Home » Uncategorized

Come on Mom, give in. Once won’t hurt

Submitted by on Sunday, 23 November 2008 2 Comments

Ever since Big Guy was old enough to spit his first “gimme it,” I’ve had a firm rule: I don’t negotiate with terrorists.

Throw a fit, you’re not going to get it. At least not until you calm down, and then you stand a fighting chance if what you’re asking is reasonable.

Sadly, demanding toys on a clothes-shopping trip is not reasonable. Especially since I’ve declared many millions of times since Big Guy’s birthday in July that there shall be no more toys until Christmas.

I guess Boots didn’t believe me.The end result: A 90-minute shopping trip that should have last 45 max and had me and most people in Mervyns ready to negotiate with a terrorist called Boots.

In his defense, clothes shopping is frustrating for Boots. Most trips are all about Big Guy who, by virtue of being born first, gets the new stuff.

He was mollified briefly at the beginning. when he got to keep a pack of Thomas underwear he grabbed. I viewed it as “something so he wouldn’t feel left out.” He saw it as cart blanche.

He happily hugged the underwear and peace reigned while Big Guy and I browsed. We found a heavy jacket Big Guy deemed acceptable, but only after he had rejected a half dozen.

“I want a nice warm jacket, too,” Boots said, thunder clouds gathering. “You have jackets,” I replied. “Don’t like em,” he retored.

Then Big Guy found a pair of Batman slippers. He’s been obsessed with slippers of late, they were only $5, so I agreed. “Does brother want slippers?” he asked. “No. Want a toy,” Boots boomed. All right, so no slippers for you.

Next came jeans. Nothing acceptable in the boys’ section, so we headed to the treacherous territory of toddler clothing — Big Guy is so scrawny he can wear most 5Ts. And toddler clothing is dangerously close to the store’s “expanded for Christmas” toy section. Mervyns might be in bankruptcy, but they’re not totally stupid.

“Want Keen toy! Want Keen toy!” Boots shouted at the “Cars” display, and not in a happy way.

“We’re not buying toys today,” I replied calmly.

Ay, but next came the Keen clothing. And Boots had not forgotten that Big Guy was getting a new jacket.

“Want Keen jacket! Want Keen jacket!”

“You have a nice warm jacket at home,” I said.

“Want Keen toy! Want Keen toy!”

And I wanted a double shot of Tylenol as Big Guy tried on jeans. Ever been trapped with a screamer in a department-store dressing room? Even worse, a screamer determined to bang the door of every dressing-room stall.

By then, there was no hope of turning the tide.

One 7-year-old boy tried his best as Boots continued his “want Keen toy!” chorus in the checkout line. “Little dude, it takes cash.” he advised kindly.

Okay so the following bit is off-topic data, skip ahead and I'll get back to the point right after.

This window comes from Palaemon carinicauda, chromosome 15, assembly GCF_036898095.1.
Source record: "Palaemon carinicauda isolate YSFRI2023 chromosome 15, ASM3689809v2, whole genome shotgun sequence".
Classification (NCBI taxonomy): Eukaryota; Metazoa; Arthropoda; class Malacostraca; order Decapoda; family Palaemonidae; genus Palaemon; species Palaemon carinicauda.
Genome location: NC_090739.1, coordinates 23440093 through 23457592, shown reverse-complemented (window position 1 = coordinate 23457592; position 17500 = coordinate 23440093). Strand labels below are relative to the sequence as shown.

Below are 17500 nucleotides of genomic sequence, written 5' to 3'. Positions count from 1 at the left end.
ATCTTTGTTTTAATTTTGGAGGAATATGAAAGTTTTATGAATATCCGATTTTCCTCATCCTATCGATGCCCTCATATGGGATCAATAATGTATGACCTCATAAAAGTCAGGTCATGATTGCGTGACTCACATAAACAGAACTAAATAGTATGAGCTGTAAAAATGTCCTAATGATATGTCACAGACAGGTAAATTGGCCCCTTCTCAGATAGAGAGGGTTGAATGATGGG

Some shoppers looked on with “I’ve been there” sympathy, while others wore “get him out of here” glares. The latter would have been thrilled if I’d given in to the terrorist just once, and, truth be told, I was on the verge. Just once. What would it hurt?

And then I remembered exactly what it would hurt. Normally, the guys are fairly well-trained when it comes to shopping: When we’re not going for toys, we’re not going to buy toys. One stumble would have blown that forever with both of them.

So I scooped up Boots, still screaming and now kicking too, while Big Guy lugged the bags through the parking lot. I fastened Boots, his fists now flailing, in his seat.

Where he suddenly sighed heavily and collapsed. “I’m tired now. Need a nap.”

Yeah, son. Me too.

Copyright 2008 Debra Legg. All rights reserved.

Similar Posts:

    None Found

Popularity: 12% [?]


  • Rachel said:

    That was SOOO my day on Saturday. I don’t normally take the kids with me, but I did this time b/c DH had to work overnight Friday night, so I was trying to keep the house quiet for him. I have three, ages 3.5, 2 and 5 months. The 2 yr old decided that she was really going to test her limits, which included asking to get either up or down from the cart (depending on which she was at the moment) and standing in the middle of one of the bigger WalMart aisles, throwing the new cat toy on the floor and screaming because she didn’t like my answer about something. After telling her to pick up the toy, which resulted with louder screams, I just stood there looking at the merchandise nearby until she calmed down and picked up the cat toy and walked with us to the checkout. I didn’t dare make eye contact with any of the other customers b/c I didn’t want to see any of the disapproving looks. Thanks for showing me I’m not the only one who had to deal with that this weekend!

  • Debra said:

    Honestly, I don’t know which kind of disapproving look is worse: the baby-beater glare that says “why don’t you just give the poor children what they want” or the “put that beast in a cage” stare that says you should keep the shackled until college.

    We got plenty of both Saturday. I’m sure they all came from people who never had children or were never children themselves who misbehaved in public.

    Once in a while, though, I’ll get supportive looks and the warm memories carry me for years.

    We were in McDonald’s once when Big Guy was 2 1/2 and Boots was just a babe. Big Guy decided to be a big pain, throwing food, yelling, etc. You get the picture!

    As I walked out with a kid under each arm, a woman got up and opened the door for me. “We’ve all been there, dear.”

    Wish I’d run into her type more often!